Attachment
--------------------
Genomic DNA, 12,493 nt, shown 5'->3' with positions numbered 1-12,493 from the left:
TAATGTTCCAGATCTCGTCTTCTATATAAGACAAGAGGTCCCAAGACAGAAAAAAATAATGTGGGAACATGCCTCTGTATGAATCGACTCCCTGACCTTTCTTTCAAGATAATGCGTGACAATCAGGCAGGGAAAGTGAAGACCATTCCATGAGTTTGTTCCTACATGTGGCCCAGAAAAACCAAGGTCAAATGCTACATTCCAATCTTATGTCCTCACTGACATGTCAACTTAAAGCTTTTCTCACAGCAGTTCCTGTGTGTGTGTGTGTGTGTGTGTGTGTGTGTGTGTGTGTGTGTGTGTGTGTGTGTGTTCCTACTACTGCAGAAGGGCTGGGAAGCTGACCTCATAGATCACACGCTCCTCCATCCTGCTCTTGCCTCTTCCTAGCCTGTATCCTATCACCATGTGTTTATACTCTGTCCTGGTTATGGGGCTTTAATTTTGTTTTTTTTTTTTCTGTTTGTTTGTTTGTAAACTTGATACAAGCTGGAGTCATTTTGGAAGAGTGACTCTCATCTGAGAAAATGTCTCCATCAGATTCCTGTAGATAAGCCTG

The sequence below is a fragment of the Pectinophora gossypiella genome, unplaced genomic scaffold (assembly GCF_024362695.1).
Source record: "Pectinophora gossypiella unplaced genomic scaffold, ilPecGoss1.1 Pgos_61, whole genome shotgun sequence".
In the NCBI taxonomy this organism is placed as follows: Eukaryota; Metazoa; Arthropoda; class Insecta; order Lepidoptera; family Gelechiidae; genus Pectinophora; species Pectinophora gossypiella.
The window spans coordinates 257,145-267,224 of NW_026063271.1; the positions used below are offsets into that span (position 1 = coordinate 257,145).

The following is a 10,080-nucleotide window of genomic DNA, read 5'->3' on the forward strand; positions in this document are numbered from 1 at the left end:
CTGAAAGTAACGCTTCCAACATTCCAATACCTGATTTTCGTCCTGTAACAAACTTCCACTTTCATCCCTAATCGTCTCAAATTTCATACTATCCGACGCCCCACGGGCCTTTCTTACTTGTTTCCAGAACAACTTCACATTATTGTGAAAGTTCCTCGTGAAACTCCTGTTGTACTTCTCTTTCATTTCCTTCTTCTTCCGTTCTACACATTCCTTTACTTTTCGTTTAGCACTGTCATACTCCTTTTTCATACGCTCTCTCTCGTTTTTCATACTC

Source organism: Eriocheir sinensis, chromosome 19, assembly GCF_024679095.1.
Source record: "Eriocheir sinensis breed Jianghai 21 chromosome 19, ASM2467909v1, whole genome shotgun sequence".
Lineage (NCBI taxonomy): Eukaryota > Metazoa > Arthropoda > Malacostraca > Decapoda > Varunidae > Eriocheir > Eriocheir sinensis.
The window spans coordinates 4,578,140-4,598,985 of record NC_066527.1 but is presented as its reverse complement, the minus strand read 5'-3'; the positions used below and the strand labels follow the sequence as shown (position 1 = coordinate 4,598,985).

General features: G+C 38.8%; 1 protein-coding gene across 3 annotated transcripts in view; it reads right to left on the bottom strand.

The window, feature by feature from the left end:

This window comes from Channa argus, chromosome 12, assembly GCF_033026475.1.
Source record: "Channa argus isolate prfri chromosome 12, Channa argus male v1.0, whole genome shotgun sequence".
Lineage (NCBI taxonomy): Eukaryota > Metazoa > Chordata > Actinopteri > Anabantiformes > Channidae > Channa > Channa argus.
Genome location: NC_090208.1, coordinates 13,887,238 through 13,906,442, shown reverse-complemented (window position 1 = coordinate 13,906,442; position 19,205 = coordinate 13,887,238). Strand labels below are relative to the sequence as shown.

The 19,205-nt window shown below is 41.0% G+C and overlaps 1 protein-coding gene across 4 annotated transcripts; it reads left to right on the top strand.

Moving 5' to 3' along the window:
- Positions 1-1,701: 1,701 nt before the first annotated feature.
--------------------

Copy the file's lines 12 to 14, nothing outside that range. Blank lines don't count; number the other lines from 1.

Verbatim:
The window spans coordinates 4,578,140-4,598,985 of record NC_066527.1 but is presented as its reverse complement, the minus strand read 5'-3'; the positions used below and the strand labels follow the sequence as shown (position 1 = coordinate 4,598,985).

General features: G+C 38.8%; 1 protein-coding gene across 3 annotated transcripts in view; it reads right to left on the bottom strand.

The window, feature by feature from the left end: